How to keep that cash card safe

Ten days before India’s festive season, during which we spend a third of our annual festive shopping needs, came the shocking disclosure that data of some 32 lakh bank cards had been hacked and compromised. This puts a large number of Indians out of the bank spending spree during this period. The incident actually reveals a faultline in India’s cyber-security standards — especially in banking, which affects millions of Indians. Yes, we have a robust banking system, but does it safeguard us from falling prey to the hackers and the phishers? Are the laws effective in protecting bank customers from liabilities arising out of threats to cyber security? (RBI has just started cracking the whip in this direction). How effective are our banks in disclosing any breaches of security? (Only one bank has disclosed the big breach so far). In the world of proliferating channels, touch points etc. for transaction of cash, cyber threats can never be “zero” or wished away. From contact-less-cards to e-wallets, from Immediate Money transfers to RTGS, Unified Payment Interface to m-wallets, we are very vulnerable to attacks today. And from vishing and phishing emails, which first steal identities of gullible users of online banking channels, the hacker groups have now turned their eyes to areas more vulnerable — IT architectures of the banks itself which has the data of both savvy and unsophisticated users.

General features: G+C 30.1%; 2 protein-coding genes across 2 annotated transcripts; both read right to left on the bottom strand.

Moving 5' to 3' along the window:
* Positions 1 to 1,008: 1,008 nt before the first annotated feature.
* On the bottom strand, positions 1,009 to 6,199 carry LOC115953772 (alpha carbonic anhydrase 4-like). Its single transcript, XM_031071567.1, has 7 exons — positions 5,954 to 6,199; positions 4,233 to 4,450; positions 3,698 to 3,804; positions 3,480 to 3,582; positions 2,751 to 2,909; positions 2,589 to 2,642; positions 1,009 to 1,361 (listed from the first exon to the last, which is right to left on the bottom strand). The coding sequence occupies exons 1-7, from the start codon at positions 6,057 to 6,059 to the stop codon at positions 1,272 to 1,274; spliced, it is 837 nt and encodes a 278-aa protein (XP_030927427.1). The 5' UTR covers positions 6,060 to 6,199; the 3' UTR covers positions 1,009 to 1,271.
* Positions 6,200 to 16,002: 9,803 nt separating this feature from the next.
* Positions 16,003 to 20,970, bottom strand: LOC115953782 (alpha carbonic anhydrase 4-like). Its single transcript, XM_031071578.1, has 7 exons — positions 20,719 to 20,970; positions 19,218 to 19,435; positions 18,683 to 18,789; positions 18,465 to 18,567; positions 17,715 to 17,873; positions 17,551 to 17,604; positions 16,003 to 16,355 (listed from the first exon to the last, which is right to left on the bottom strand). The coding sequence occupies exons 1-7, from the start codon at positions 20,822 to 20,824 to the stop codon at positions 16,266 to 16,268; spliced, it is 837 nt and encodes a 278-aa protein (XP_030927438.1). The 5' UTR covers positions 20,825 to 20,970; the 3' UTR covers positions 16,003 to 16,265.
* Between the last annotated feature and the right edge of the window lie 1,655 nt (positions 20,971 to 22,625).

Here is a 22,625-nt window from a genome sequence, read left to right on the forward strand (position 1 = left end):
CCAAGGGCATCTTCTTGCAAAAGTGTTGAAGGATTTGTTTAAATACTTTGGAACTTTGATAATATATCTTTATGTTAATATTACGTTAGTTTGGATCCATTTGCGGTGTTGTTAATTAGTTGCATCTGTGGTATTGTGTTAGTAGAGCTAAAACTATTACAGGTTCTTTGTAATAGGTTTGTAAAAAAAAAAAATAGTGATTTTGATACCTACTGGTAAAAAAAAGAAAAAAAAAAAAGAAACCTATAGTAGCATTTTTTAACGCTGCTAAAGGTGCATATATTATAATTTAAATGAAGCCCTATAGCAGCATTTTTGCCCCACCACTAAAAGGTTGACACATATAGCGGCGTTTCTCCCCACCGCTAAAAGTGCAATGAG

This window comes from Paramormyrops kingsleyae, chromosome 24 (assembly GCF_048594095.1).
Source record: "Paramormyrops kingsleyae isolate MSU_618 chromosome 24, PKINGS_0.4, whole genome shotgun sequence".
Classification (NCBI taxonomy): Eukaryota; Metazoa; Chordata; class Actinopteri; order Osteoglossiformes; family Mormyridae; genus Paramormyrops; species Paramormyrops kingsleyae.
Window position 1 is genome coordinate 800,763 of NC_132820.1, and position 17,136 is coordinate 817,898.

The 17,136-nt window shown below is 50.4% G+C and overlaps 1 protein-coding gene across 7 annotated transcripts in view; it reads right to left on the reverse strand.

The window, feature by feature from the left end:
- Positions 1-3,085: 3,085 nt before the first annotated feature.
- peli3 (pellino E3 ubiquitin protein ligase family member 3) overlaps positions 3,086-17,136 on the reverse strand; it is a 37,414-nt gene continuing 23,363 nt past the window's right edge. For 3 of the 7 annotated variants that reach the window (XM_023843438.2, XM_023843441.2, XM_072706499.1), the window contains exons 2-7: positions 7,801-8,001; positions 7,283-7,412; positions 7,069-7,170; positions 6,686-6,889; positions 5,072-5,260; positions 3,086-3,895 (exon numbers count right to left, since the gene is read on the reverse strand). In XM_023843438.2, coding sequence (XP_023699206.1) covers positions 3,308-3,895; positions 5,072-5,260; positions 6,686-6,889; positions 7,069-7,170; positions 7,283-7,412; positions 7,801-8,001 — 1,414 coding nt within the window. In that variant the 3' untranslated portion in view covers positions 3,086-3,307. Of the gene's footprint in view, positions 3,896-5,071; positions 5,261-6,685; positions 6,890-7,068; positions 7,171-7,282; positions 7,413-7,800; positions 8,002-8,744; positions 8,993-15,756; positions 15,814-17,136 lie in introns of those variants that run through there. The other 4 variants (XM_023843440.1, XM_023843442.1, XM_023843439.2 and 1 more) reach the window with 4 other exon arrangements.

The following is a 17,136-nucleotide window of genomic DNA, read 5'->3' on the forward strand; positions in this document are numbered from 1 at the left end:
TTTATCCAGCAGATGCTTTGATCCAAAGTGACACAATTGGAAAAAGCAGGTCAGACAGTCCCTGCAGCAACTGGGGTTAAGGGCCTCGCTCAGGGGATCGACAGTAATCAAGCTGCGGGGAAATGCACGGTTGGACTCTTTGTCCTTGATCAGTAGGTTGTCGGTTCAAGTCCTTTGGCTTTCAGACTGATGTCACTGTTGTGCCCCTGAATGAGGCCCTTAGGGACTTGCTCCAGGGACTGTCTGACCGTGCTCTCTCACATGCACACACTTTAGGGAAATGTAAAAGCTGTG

This year, the share of electronic funds transfer through NEFT has gone up 84.4 per cent from the 74.6 per cent in the previous year — that’s about 1.2 billion transactions valued at `83 trillion, at a peak monthly volume of 129 million transactions. This means it is easier for the gangs of the dark web to target the most exposed networks in the banking system and the recent September 8 attack (of 32 lakh cards) underscores that the payoffs are better in mass attacks than specifically targeting the innocent.
However, a lot needs to be achieved in making Indian bank accounts foolproof from cyber attacks instead of the recurring focus on e-KYC and Anti-money laundering regulations (which always seem work-in-progress).
S.S. Mundra, the deputy governor of the Reserve Bank of India, in a speech delivered just one day before the sensational data breach on September 8, said a common thread in most cases of vulnerabilities to cyber threats is “the lack of Board-level oversight and commitment from the executive management”. Sure the RBI is pushing the envelope in making cyber-risk as imperative and addressable a risk as credit, market and operational risks, which are mostly the focus by banks but the coming months will see a larger focus on these issues. And to quote John Chambers, CEO of Cisco, there are only two types of organisations — “ones who have been hacked and others who don’t know that they have been hacked”.
Always use a “https” rather than a “http” when logging into banking websites or emails. This single character is often ignored in the URL but it’s the single most important element standing between your life savings and a digital dacoit. Also, use virtual keyboards whenever possible. And here’s a pro tip. For frequently visited online sites, use an alternative debit card which is preloaded with smaller amounts of say, Rs 10,000 so, if there is an attack, your exposure is automatically limited.

Source:http://www.asianage.com/ideas/fraud-alert-how-keep-cash-card-safe-645

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